“The question they ask is, are you going to die?” she said. “You yourself don’t know the answer.” With the new papers, she said, comes a charge to doctors and other health care professionals to help parents frame the answer to that difficult question, and not to delegate it to others. “There’s no easy way but I think it’s really important we do it and important that professionals navigate those really difficult waters, and hold our hand through the journey.”
The guidelines take into account the ways that children’s understanding of death and dying changes as they grow, and give advice for how to shape these conversations. With very young children, Dr. Stein said, discussion early on might emphasize the seriousness of the condition and the importance of treatment, but not necessarily the issue of death, unless they ask.
Children around 5 to 7 often feel very responsible when bad things happen, Dr. Stein said. One 7-year-old boy whose mother died became convinced that it was his fault because she had missed a clinic visit one day when he had a bad tantrum. “He felt he had caused his mother’s death, because she hadn’t gone to the clinic and gotten the information she needed,” Dr. Stein said.
When the children are the patients, they also worry that these conversations will be too painful for their parents, said Dr. Emily Harrop, a consultant in pediatric palliative care at Oxford who is a co-author on the articles. “I have seen in practice children becoming quite anxious and distressed, feeling a protectiveness of their parents, not wanting to open the conversation, perhaps not even feeling they have permission to die.”
She recalled caring for a 4-year-old girl with a brain tumor whose mother believed that her daughter did not know she was going to die. When the mother was out of the room, the child asked the doctor, “How will I get through the ceiling when I go up to heaven?”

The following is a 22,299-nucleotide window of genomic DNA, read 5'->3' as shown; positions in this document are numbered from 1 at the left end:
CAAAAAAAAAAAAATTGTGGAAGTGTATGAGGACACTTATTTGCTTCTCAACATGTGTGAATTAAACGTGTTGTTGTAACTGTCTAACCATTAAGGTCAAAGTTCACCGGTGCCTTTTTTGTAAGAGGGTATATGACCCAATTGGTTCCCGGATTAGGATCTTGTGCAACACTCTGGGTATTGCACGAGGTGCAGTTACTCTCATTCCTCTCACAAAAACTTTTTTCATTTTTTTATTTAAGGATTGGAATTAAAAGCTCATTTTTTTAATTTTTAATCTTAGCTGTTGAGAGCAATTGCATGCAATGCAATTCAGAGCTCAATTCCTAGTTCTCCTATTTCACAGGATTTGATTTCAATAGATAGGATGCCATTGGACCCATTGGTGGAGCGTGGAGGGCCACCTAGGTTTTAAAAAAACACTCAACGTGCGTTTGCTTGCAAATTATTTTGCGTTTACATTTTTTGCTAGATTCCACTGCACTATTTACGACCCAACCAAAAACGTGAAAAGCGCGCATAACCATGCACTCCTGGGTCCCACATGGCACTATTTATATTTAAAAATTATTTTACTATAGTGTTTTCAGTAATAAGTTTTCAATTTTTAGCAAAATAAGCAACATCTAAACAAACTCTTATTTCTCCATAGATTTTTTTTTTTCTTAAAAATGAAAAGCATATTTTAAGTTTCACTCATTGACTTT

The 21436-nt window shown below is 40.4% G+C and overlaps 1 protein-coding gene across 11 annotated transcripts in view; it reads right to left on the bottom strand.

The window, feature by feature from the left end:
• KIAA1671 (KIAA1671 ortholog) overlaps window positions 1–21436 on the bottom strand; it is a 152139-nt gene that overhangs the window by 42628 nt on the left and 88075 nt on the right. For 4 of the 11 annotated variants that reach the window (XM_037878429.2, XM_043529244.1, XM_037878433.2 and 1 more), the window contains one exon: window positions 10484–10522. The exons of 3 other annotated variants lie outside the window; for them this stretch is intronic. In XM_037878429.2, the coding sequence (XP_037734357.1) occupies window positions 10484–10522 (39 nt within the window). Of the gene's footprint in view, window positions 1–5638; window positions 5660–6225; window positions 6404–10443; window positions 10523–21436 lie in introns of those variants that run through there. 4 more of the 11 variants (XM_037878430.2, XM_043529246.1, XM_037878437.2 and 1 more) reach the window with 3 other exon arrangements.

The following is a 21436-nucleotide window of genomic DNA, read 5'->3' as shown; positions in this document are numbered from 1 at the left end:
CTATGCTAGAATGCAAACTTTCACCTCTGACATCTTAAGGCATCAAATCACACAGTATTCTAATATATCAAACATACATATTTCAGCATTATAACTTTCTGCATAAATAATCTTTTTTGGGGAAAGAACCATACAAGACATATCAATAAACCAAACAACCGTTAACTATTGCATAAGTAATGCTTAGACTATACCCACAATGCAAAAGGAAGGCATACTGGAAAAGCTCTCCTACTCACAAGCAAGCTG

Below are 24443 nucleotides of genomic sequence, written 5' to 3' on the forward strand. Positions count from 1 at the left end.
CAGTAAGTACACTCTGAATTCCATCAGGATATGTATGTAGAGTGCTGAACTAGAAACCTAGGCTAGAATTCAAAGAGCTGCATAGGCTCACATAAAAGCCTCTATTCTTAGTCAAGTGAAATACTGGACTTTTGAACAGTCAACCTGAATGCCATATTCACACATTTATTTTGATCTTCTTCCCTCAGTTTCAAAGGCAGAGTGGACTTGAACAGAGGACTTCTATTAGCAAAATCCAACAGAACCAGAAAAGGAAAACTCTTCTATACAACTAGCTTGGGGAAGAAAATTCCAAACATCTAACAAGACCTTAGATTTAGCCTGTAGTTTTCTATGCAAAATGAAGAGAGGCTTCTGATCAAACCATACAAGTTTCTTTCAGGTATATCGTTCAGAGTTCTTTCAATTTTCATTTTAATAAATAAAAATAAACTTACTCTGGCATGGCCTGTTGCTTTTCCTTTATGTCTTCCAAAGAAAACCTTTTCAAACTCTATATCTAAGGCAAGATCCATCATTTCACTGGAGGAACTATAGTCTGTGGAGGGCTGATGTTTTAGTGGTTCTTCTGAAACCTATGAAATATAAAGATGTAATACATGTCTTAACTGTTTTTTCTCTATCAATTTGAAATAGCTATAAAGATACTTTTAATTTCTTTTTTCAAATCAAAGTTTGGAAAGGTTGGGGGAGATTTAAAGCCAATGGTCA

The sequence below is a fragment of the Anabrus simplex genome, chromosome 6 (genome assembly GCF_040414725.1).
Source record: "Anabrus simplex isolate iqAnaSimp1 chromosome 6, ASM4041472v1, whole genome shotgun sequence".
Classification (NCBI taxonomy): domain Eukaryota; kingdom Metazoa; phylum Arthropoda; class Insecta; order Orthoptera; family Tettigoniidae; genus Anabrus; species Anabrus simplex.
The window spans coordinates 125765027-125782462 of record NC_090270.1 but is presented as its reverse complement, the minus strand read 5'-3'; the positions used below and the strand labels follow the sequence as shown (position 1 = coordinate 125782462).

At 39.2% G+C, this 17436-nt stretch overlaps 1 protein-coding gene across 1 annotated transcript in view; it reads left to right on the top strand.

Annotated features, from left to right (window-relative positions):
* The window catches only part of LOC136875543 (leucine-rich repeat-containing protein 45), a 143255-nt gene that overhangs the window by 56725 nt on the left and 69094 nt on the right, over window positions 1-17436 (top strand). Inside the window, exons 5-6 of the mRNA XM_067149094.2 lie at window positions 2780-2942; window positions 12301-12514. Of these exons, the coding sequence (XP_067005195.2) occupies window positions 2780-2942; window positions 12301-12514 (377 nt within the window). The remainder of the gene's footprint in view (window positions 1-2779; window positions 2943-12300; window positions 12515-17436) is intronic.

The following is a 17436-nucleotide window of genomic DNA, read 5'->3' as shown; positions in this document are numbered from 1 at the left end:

In her experience, Dr. Harrop said, “Children who’ve had good information sharing are much calmer, less anxious.” That requires having the conversations well and carefully, and keeping them free of jargon. “I would always start the conversation by having the child say to me what they understand, so I understand how they have received information,” she said.
Dr. Kelly described her own medical team as “exemplary” in how they broke the news to her, but at the moment of diagnosis their focus was entirely on her, while she was more anguished about her children. “It would help tremendously if these conversations start with health care providers,” she said.
The new guidelines are meant to encourage exactly that. Dr. Stein said that because these conversations are so difficult, doctors worry that they will get it wrong and somehow do harm. “Do it carefully and sensitively and support the family and you’re usually fine,” he said.
“I’m not saying I’m glad I’ve got cancer, but it certainly brought us to a new level as a family,” Dr. Kelly said. “One of the benefits of going through this is thinking, you know, I underestimated these children.”
When she goes back to work in June, she said, she plans to add a new element to her practice when she has to break bad news to expectant parents. “I will make time to talk to them about how to initiate, and how to conduct the conversation with their existing children.”
By Perri Klass, M.D.
Source: The New York Times